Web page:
Voters in the Belgrade School District will be asked to approve a $950,000 elementary school operations levy on May 4.

The school board passed a resolution Monday to authorize a mail election for the operations levy, the election of two trustees to three-year terms, and building reserve levies for the high school and elementary districts.

Superintendent Godfrey Saunders said the district last passed an elementary operations levy in 2016 for $106,000. That amount is collected annually from taxpayers. If the $950,000 levy passes, it will increase the current levy by approximately 16.71 mills, amounting to an additional approximate tax increase of $22.55 for homes with tax-assessed values of $100,000 and approximately $45.11 on homes assessed at $200,000.

On Wednesday, Saunders said the increase is necessary because, among other reasons, the wages the district can offer potential employees are not competitive. That has resulted in the district losing employees to other school districts, as well as problems recruiting staff.

“We’ve been trying to hire paraprofessional educators for months. We’re short of bus drivers,” he said. “We’re getting so far behind it’s starting to cost us our talent pool and the number of services we can provide to students.”

“We’re only asking for what we need,” he added, noting that the board is not asking for an increase in the high school operations levy because it isn’t needed.

Also on Monday, the board approved a new two-year contract with the teacher’s union that attempts to address the salary issues. Both Saunders and Human Resources Director John Blackman told the Belgrade News this week that the district is “going out on a limb” by approving the contract before knowing whether the operations levy will pass. If it fails, Blackman said, the district will have to go back to the negotiating table with the union next year to work out a different plan for teacher raises.

This year, Blackman said, the district will be able to cover the change in the pay matrix outlined in the new contract. The salary for all teachers will be raised by $1,000 rather than by 1.5 percent as designated in the previous contract.

The change, approved by 88 percent of Belgrade teachers, was enacted to make raises more equitable for teachers of all experience levels, Blackman said. The previous 1.5 percent raise system meant that teachers on the bottom rung of the pay scale had their pay raised by significantly fewer dollars than those at the top of the pay matrix. And, over time, the system widened the earning gap between top earners, such as teachers with advanced degrees and 20-plus years experience, versus lower earners, such as new teachers who had recently earned their bachelor’s degrees.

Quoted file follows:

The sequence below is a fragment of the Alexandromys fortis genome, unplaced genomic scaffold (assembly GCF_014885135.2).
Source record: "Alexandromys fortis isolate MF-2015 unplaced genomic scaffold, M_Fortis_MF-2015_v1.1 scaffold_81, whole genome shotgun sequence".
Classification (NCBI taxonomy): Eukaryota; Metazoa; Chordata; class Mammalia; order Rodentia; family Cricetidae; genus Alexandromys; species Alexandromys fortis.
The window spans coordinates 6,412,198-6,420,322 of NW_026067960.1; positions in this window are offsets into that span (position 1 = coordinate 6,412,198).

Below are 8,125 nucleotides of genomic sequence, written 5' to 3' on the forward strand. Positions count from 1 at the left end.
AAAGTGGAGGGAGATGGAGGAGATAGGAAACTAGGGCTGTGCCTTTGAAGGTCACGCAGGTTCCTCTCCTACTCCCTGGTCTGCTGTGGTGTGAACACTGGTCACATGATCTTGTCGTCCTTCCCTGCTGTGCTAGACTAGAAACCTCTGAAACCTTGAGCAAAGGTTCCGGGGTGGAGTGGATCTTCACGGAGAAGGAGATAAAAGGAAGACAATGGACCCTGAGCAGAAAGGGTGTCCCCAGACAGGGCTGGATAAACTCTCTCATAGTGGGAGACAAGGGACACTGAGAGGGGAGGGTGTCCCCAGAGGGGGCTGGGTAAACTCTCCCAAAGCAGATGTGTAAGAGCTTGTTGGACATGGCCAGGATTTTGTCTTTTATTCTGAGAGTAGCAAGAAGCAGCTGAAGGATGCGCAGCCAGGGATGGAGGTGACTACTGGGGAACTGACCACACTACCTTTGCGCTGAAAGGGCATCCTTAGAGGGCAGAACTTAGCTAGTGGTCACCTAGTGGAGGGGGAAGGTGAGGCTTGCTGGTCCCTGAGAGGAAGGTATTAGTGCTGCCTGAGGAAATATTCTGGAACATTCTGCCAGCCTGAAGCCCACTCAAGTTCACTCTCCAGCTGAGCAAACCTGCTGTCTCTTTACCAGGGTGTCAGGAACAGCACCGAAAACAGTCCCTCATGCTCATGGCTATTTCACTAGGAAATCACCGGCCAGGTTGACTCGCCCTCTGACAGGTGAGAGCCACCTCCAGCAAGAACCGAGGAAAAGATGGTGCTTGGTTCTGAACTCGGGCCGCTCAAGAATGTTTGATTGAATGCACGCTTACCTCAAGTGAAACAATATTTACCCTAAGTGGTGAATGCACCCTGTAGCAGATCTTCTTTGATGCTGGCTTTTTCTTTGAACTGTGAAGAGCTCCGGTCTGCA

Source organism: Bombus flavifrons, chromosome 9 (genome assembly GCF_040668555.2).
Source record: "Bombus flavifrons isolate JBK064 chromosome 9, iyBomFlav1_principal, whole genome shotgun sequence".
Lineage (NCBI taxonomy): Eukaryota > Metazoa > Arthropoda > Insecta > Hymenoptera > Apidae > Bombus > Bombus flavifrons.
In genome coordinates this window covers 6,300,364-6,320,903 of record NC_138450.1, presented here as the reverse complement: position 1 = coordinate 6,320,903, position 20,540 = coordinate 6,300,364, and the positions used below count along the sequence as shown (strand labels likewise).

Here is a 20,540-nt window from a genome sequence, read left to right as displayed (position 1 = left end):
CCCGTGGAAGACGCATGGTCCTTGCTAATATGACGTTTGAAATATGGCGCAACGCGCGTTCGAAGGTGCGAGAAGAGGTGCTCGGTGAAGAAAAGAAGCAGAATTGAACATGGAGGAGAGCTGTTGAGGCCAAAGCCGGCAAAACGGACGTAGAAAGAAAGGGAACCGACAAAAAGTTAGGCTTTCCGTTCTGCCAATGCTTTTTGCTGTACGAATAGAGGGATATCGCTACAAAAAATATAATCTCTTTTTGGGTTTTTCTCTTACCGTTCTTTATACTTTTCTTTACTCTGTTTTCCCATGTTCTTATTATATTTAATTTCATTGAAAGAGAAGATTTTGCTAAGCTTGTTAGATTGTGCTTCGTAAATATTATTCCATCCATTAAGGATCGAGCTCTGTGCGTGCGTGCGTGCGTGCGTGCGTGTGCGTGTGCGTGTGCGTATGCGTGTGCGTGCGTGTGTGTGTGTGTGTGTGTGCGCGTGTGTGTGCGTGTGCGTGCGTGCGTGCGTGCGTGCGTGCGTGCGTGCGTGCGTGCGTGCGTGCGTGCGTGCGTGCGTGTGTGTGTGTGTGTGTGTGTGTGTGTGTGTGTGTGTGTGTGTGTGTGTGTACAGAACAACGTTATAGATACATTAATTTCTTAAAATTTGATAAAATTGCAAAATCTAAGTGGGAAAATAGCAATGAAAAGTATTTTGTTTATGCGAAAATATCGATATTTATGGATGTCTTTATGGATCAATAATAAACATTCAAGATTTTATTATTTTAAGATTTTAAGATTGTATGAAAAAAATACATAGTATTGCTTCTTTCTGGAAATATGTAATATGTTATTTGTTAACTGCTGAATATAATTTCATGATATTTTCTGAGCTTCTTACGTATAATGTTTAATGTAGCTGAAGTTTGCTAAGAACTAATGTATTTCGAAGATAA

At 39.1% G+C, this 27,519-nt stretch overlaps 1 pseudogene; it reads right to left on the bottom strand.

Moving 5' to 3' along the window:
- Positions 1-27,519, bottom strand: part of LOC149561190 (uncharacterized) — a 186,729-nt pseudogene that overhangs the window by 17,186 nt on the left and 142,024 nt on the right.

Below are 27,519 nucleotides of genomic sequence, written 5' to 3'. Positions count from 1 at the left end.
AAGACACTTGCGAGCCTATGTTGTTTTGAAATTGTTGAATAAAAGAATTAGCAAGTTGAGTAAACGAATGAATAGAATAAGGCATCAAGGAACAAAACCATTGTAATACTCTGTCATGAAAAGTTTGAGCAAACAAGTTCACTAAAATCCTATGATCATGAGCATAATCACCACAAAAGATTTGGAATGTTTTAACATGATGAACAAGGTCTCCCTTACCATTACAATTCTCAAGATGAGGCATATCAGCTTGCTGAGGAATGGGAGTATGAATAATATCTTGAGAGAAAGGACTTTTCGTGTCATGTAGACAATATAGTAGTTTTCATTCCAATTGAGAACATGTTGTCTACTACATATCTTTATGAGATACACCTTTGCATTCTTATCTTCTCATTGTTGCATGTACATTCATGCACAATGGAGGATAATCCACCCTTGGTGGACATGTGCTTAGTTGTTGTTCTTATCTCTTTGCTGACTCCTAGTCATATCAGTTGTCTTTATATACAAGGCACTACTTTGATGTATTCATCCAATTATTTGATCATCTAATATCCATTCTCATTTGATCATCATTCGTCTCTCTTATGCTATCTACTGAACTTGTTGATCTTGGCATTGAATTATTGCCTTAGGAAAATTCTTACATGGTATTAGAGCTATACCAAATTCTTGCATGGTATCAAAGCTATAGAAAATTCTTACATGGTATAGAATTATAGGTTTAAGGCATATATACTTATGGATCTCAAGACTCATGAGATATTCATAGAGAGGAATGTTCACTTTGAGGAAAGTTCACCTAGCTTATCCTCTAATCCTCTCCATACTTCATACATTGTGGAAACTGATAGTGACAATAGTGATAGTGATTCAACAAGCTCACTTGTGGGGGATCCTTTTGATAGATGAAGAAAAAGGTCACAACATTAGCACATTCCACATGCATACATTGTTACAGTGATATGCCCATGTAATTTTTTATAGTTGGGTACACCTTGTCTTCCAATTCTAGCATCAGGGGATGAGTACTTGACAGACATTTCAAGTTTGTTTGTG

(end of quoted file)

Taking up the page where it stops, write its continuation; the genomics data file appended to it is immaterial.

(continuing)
That disparity adds to the teacher recruitment problem, Blackman said.

“In order to be competitive, we need to get that salary matrix addressed,” he said.

Last year, the district planned to ask voters for a $700,000 operations levy as well as a $400,000 technology levy for the elementary district. But after the COVID-19 pandemic hit last spring, the district opted not to proceed with the 2020 election because of the economic fallout for many that resulted from the crisis.

Saunders said the district is asking for less than the combined $1.1 million it had planned to seek last year because enrollment has dropped in the elementary district due to the pandemic. The amount of money the district can levy is determined by enrollment.

Saunders said the district’s existing 10-year elementary and high school building levies are expiring and need to renewed. Voters will be asked to increase the existing $350,000 elementary building reserve levy by $150,000 for a total levy amount of $500,000. In the high school district, the district is seeking a $250,000 building reserve levy, an increase of $100,000 over the existing levy. If passed, the resulting tax increases on a $200,000 home in the elementary district will be $7.12 and approximately $4.64 in the high school district.

Saunders said the building reserve funds are used to pay for routine maintenance issues, such as boilers and roofs, so that those expenditures don’t have to be taken from the general fund.

He added he will provide a lot of information to the community about the levy request and district finances before the election in May.

The two school board positions up for election in May are currently held by Mary Ellen Fitzgerald and Frank Stock.